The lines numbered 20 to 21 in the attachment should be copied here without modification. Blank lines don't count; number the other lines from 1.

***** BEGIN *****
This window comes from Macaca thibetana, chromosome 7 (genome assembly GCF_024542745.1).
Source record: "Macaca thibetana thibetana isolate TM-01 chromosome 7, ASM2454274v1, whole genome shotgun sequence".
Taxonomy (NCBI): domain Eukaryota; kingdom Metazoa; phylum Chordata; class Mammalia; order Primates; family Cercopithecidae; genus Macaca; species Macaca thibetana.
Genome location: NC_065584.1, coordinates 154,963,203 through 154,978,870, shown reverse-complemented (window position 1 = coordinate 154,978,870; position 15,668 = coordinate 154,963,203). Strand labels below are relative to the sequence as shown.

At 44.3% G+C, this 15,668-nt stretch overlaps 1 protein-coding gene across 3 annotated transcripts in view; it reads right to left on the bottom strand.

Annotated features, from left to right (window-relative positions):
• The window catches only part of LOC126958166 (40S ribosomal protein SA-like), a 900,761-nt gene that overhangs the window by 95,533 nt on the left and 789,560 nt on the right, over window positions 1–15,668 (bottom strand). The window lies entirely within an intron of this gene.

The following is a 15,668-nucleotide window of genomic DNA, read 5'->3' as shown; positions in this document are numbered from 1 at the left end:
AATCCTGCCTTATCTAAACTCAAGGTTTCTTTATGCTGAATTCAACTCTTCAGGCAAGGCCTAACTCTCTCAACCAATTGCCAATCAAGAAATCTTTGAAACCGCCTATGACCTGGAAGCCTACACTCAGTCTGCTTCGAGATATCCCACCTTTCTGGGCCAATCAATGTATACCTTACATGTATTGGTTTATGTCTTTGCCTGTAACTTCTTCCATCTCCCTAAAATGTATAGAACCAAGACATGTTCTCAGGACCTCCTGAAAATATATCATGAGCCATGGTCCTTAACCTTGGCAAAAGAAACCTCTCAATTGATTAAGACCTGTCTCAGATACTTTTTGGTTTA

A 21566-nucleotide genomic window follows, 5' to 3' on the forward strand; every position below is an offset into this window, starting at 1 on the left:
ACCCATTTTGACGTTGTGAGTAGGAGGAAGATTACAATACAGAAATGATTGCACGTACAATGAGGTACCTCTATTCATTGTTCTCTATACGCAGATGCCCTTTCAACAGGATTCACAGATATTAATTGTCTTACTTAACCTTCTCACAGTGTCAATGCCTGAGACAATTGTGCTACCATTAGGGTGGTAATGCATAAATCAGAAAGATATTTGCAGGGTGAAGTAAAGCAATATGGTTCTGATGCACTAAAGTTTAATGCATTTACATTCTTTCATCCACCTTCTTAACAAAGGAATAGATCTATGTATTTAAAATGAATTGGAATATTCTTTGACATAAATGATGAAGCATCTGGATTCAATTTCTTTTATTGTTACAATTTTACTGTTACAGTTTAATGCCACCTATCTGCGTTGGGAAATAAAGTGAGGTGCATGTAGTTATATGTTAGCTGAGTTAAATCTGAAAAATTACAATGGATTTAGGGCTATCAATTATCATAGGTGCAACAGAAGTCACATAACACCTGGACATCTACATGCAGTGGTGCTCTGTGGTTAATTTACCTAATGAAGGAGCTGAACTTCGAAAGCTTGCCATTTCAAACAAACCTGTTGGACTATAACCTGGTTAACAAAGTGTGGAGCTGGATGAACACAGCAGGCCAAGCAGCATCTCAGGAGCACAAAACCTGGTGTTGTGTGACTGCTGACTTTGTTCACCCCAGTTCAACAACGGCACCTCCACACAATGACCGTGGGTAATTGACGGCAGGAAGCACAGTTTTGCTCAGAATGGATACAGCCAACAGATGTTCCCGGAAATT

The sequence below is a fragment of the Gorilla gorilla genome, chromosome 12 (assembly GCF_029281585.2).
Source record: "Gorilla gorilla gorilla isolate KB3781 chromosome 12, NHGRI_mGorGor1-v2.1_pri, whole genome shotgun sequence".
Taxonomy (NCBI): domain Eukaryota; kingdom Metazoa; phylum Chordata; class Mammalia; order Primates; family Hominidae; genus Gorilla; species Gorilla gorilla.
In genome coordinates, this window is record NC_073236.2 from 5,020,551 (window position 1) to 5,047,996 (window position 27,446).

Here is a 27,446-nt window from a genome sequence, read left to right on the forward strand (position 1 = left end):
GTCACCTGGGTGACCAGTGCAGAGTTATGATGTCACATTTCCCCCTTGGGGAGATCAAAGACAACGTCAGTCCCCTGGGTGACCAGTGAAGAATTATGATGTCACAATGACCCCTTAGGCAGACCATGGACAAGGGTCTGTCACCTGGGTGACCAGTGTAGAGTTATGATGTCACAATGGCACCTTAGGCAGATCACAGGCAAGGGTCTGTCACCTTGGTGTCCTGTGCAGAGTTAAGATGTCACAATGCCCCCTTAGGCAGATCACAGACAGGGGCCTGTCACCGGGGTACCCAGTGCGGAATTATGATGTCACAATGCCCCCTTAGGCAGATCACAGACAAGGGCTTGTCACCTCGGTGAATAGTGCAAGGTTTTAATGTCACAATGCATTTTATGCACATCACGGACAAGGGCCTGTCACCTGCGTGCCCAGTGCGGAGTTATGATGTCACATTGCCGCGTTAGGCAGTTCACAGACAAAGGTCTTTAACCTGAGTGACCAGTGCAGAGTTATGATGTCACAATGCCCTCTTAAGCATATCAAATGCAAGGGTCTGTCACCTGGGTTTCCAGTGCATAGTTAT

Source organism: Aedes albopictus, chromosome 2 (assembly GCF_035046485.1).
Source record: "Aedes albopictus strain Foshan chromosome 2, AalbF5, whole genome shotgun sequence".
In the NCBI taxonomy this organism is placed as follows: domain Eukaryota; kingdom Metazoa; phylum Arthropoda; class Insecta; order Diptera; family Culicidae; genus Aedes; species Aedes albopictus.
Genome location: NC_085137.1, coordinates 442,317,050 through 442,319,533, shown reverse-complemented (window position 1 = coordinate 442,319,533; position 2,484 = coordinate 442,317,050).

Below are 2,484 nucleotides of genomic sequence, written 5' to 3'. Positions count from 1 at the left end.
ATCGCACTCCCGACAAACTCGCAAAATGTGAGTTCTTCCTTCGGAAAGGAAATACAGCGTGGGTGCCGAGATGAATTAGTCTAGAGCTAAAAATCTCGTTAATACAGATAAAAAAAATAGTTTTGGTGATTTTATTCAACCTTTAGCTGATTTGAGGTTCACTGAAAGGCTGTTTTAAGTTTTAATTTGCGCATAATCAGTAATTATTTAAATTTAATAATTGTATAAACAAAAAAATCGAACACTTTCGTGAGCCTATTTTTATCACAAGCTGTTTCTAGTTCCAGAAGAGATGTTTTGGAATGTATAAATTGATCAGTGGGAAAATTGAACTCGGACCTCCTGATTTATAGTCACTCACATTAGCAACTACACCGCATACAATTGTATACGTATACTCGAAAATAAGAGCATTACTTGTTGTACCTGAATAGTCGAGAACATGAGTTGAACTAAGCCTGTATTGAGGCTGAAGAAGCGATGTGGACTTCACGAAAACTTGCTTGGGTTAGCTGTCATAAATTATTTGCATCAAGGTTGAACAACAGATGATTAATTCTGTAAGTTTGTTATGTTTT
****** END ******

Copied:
In the NCBI taxonomy this organism is placed as follows: domain Eukaryota; kingdom Metazoa; phylum Arthropoda; class Insecta; order Diptera; family Culicidae; genus Aedes; species Aedes albopictus.
Genome location: NC_085137.1, coordinates 442,317,050 through 442,319,533, shown reverse-complemented (window position 1 = coordinate 442,319,533; position 2,484 = coordinate 442,317,050).